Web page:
• training
  • accounting services
  • literature for distribution
  • use of a name, trademark, or copyright material

The CRA will generally accept that a charity with a head body outside Canada usually benefits from access to useful resources from that head body such as policies, communications, and training material. If a charity transfers small amounts to a head body, and the charity has access to internationally produced material, we will not require additional evidence of benefits to the charity.

For these purposes, we will probably consider a small amount to be whichever amount is less—5% of the charity’s total expenditures in the year or $5,000.

I wonder what Canada is getting from GFA International that is worth $15 million. Note this line:

In other words, a charity may not simply send gifts of money to a non-qualified donee, even if that non-qualified donee is the charity’s head body.

Canadian Donations Don’t Show Up in Indian Reports
According to the Canadian report, GFA Canada sent the lion’s share of donations from Canadians to do work in India. However, in Indian public charity documents (yearly FC-6 forms), GFA Canada doesn’t show up.

On the website where Indian charities record their activities, Gospel for Asia is required to indicate the source country of donated funds. In the image below, source countries are reported for 2013-2014 (see pdf of page):
GFA: Canadian Funds Are Combined with U.S. Funds in India
Canada does not show up. I checked the other three entities controlled by GFA (Believers’ Church (pdf), Last Hour Ministries (pdf), and Love India Ministries (pdf)) and found no reference to Canada as a source for those funds. I asked GFA COO David Carroll about the absence of Canada and he told me:

The Canadian funds were combined with U.S. funds by our auditor in India for various accounting reasons. There is no requirement that they be reported separately.

I wrote back to ask for the auditor’s rationale and Carroll declined to address the question.

According to Canadian law, Canadian charities must retain control of the funds, must keep separate books and records, and must be able to show that the funds were spent on the charity’s mission. Perhaps GFA in Canada can do that. However, on the Indian side, there is no way to verify it.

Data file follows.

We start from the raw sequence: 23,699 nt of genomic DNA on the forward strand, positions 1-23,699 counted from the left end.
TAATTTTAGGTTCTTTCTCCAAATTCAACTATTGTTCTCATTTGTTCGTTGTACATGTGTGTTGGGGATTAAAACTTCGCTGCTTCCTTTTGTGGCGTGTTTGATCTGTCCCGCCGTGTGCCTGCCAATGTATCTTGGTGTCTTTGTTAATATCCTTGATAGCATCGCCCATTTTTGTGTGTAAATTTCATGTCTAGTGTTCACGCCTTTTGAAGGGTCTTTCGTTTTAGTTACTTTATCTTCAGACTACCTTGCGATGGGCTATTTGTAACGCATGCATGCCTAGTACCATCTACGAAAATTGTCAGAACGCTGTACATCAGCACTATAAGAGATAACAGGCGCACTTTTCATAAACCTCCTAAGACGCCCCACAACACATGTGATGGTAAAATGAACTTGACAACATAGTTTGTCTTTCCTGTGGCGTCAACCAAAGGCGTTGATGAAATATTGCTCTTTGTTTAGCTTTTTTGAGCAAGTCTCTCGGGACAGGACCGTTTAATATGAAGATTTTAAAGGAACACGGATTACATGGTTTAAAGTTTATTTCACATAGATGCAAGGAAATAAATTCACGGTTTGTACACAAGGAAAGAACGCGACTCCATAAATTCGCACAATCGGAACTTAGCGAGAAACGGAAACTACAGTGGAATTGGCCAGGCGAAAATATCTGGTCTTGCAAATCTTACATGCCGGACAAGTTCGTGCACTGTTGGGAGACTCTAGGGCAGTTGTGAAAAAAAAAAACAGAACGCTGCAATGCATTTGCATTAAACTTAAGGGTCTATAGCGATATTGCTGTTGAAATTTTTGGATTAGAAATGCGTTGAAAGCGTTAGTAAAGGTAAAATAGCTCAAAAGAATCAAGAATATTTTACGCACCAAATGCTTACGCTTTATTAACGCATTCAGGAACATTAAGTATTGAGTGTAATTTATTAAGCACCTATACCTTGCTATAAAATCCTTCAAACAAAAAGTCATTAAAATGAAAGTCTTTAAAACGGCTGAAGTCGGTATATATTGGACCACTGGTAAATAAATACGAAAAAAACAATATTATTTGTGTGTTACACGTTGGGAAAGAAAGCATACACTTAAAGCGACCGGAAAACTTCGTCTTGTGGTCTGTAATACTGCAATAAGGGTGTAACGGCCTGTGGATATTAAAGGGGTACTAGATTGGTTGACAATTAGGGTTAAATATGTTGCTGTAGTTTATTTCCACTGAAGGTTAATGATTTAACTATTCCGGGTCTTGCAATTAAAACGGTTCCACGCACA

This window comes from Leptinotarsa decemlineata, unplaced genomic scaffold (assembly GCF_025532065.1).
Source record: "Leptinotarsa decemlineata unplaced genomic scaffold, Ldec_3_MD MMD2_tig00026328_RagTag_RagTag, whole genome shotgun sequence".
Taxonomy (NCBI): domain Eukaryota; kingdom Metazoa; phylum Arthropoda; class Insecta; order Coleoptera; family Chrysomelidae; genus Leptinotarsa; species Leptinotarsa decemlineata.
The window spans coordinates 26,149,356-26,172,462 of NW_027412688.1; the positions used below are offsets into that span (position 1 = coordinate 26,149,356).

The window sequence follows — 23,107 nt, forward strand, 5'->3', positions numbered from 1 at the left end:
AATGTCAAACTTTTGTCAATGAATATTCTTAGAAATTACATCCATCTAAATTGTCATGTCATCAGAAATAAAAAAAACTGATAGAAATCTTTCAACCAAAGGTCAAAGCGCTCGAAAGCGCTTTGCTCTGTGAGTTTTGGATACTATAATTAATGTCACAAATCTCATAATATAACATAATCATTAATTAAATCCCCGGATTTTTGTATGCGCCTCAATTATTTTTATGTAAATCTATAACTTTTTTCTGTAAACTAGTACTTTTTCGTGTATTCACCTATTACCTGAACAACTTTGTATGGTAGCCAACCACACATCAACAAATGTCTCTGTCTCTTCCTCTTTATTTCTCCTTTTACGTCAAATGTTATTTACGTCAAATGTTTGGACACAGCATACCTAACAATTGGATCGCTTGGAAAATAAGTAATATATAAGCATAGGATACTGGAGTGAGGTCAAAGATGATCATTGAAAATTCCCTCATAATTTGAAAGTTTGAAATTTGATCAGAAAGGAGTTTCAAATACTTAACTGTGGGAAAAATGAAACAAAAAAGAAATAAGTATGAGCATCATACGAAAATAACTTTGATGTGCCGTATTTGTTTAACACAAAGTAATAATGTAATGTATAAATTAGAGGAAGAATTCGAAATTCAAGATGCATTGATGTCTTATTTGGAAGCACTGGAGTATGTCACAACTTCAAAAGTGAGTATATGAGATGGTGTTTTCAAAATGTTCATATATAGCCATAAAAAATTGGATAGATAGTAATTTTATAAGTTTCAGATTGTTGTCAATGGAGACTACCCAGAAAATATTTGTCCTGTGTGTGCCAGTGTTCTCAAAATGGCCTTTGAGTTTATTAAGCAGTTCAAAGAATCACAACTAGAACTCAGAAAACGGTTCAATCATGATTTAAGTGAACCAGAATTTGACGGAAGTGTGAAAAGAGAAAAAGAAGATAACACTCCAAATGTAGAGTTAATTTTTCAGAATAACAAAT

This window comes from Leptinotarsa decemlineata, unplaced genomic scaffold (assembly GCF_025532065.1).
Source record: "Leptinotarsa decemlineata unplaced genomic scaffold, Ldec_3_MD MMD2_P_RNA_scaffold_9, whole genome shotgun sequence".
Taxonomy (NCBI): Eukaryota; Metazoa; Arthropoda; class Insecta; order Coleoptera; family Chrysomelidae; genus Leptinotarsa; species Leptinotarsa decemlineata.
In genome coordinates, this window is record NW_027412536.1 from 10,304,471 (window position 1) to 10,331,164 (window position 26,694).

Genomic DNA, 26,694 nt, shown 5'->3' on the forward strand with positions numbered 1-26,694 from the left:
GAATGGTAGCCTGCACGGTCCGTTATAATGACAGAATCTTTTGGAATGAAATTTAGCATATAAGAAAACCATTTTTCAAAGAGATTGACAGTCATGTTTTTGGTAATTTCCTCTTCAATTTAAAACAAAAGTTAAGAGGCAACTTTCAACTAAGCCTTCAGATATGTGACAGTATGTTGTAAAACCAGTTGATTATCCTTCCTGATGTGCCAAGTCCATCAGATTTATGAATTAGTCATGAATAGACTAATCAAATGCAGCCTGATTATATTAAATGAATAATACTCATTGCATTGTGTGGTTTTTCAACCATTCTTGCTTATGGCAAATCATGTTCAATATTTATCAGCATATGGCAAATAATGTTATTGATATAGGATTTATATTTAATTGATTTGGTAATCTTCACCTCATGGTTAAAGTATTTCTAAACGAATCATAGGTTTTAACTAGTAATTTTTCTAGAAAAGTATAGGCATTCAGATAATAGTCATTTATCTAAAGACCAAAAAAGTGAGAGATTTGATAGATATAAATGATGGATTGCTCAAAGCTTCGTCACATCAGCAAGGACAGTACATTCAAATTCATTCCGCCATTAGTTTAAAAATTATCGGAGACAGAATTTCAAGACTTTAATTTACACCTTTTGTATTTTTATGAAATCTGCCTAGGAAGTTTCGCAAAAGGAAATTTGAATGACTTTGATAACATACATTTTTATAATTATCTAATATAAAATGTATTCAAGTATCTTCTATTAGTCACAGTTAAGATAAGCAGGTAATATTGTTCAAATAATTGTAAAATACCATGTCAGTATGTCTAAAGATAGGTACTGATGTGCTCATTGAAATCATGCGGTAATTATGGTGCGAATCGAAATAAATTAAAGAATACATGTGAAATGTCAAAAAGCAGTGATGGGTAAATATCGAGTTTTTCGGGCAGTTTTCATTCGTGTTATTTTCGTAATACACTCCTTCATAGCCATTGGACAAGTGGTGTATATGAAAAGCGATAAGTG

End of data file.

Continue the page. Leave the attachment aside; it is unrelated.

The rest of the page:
What seems odd about Carroll’s explanation is that the Indian website requires the donors of those funds to be identified. For instance, in 2013-2014, the following donors were identified by GFA.
Note that there are donor GFA organizations from Germany, Australia, New Zealand and the USA. Canadian law requires that the funds donated in Canada be spent for the charitable purpose intended by donors. This report in India seems tailor made to comply with that mandate. However, in the part of the form where GFA could account for where Canadian donations were spent, they fail to identify the activities paid for by those funds.

According to COO David Carroll, the $15 million Canadian dollars were lumped in with the United States for accounting reasons. However, no recognition of the funds as having come from Canada shows up. All of the groups listed there are GFA affiliate organizations (e.g., Road to Peace, Grace in Action are LLCs controlled by GFA) so it seems odd that GFA of Canada doesn’t show up. Given the Canadian guidelines, it seems as though the funds coming from Canada should be identified for the very reason David Carroll says they weren’t: “for various accounting reasons.”

The Numbers Don’t Add Up
Note: the figures are in Indian Rupees. As I have pointed out before, the funds the U. S. GFA says they sent to India don’t show up on the Indian reports. The situation is worse if we take into account David Carroll’s claim that the Canadian funds are lumped in with U.S. funds in India. If Canada sent just over $15 million Canadian dollars ($14,183,700 in U.S. dollars on December 31, 2013) to India for calendar year 2013, and the U.S. sent $58,542,900 (from their 2013 U.S. audited financial statement) that adds up to $72,726,600 sent to India from the two countries. However, according to reports of foreign contributions in India, the U.S. GFA is only credited with sending $6 million during 2013. If one adds up all of the funds sent by GFA – US to Indian organizations in FY 2013 (GFA -India, Believers’ Church, Love India Ministries, Last Hour Ministries), we still only get to $37,097,750. The bottom line is that there is a massive difference in what the U.S. and Canada report that they send and what the Indian GFA organizations report to the Indian government. 

It is possible that the excess is sitting in an account somewhere and is being reported in some other manner in a way that is not publicly available. I freely admit I am not an accountant and that I don’t know all of the auditing rules which may apply. However, these reports are provided in the U.S., Canada, and India so that an informed person can evaluate whether or not a charity is being accountable with donated funds. Using the reports available, I believe GFA has many questions to address. Where is the money that doesn’t show up on the Indian reports? GFA’s silence does not inspire confidence.

*I used the exchange rate from March 31, 2014.